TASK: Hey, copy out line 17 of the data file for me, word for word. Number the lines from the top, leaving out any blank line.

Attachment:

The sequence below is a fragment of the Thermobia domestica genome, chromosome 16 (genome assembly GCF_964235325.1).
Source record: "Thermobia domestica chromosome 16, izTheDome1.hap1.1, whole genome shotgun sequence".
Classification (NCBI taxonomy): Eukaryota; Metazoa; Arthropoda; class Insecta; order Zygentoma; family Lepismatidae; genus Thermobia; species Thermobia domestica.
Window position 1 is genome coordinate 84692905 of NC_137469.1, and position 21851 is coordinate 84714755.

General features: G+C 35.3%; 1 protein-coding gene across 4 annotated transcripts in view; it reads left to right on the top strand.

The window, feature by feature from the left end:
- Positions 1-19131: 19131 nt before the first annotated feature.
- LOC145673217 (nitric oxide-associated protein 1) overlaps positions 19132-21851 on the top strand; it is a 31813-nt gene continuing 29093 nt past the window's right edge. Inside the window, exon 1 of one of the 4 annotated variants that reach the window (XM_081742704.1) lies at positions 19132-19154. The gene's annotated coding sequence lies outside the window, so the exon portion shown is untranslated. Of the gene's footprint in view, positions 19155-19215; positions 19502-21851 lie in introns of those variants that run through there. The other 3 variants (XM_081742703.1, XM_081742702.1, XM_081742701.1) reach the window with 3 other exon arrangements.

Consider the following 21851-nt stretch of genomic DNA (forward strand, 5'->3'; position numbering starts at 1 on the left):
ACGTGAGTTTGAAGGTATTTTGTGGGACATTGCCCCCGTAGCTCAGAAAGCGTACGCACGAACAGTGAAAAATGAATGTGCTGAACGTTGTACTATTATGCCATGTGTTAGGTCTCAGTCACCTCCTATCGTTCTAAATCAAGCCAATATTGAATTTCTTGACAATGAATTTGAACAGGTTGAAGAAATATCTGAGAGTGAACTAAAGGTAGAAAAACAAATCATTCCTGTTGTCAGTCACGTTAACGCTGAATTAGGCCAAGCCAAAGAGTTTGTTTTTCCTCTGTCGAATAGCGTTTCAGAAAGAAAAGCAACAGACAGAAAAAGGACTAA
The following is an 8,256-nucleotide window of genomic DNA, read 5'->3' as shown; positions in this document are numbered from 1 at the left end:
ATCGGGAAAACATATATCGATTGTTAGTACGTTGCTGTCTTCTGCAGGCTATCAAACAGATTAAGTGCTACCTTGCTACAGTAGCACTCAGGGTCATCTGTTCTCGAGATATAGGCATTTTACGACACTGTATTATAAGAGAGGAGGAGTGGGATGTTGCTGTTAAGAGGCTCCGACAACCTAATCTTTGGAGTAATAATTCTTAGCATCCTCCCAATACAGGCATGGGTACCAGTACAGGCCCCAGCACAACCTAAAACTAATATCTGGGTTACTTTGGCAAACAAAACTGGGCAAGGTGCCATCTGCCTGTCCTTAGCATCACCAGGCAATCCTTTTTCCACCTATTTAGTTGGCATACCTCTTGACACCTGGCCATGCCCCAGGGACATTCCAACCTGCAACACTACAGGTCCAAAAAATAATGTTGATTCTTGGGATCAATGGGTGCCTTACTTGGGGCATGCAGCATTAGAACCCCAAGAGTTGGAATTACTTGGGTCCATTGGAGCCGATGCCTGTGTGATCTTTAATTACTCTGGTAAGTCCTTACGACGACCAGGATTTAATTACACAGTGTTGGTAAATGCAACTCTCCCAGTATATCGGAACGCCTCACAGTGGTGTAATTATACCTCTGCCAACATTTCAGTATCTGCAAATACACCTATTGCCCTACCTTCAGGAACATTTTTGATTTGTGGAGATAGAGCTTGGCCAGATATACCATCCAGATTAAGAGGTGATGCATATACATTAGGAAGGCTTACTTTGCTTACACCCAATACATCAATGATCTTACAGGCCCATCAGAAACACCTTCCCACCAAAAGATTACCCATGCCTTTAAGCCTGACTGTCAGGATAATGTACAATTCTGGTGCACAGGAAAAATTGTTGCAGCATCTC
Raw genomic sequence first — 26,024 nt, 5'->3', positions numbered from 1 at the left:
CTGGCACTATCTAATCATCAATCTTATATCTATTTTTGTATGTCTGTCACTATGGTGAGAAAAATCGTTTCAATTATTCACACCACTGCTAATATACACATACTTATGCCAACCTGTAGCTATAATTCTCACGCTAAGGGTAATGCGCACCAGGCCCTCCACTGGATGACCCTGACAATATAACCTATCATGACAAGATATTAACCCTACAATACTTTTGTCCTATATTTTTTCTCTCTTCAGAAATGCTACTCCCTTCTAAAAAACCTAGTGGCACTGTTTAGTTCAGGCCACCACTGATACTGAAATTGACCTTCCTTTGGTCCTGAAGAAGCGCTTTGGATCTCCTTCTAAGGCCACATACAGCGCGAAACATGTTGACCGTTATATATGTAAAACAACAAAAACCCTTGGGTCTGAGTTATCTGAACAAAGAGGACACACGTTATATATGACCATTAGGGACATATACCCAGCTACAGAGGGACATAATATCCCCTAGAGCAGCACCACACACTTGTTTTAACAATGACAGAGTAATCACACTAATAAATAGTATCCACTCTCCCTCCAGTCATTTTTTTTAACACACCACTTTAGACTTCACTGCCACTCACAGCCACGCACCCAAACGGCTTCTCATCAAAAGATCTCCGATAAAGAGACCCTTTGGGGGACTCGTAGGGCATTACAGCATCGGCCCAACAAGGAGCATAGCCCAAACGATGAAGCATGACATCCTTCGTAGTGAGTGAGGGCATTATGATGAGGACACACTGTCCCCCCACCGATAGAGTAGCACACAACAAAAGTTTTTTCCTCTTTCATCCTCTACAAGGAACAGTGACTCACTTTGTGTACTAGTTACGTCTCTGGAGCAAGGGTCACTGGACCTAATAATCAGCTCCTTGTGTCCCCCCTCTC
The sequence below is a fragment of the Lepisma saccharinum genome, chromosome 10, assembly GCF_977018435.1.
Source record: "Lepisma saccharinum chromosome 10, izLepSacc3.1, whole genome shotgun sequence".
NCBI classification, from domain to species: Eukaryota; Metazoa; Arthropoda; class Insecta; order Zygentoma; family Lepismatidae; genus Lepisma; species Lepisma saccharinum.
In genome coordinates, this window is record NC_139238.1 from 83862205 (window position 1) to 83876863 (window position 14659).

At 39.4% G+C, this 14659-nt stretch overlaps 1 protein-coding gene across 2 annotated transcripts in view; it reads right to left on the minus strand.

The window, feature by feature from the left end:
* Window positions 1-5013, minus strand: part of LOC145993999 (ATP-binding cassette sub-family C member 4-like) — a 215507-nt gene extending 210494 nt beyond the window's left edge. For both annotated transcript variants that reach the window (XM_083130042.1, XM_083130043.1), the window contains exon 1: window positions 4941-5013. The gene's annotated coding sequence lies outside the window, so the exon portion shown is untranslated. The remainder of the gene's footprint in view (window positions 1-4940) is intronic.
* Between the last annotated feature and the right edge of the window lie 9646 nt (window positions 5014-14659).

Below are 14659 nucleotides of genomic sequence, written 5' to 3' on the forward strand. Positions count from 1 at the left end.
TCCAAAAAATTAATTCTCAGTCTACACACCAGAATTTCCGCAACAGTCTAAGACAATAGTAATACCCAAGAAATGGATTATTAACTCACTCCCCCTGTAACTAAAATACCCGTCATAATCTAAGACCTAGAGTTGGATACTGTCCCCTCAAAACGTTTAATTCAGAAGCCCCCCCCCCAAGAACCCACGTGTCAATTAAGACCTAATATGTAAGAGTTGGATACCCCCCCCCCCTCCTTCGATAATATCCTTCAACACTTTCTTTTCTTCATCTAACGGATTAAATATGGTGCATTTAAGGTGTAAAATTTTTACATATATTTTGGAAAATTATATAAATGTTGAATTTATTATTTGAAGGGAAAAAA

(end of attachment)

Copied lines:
NCBI classification, from domain to species: Eukaryota; Metazoa; Arthropoda; class Insecta; order Zygentoma; family Lepismatidae; genus Lepisma; species Lepisma saccharinum.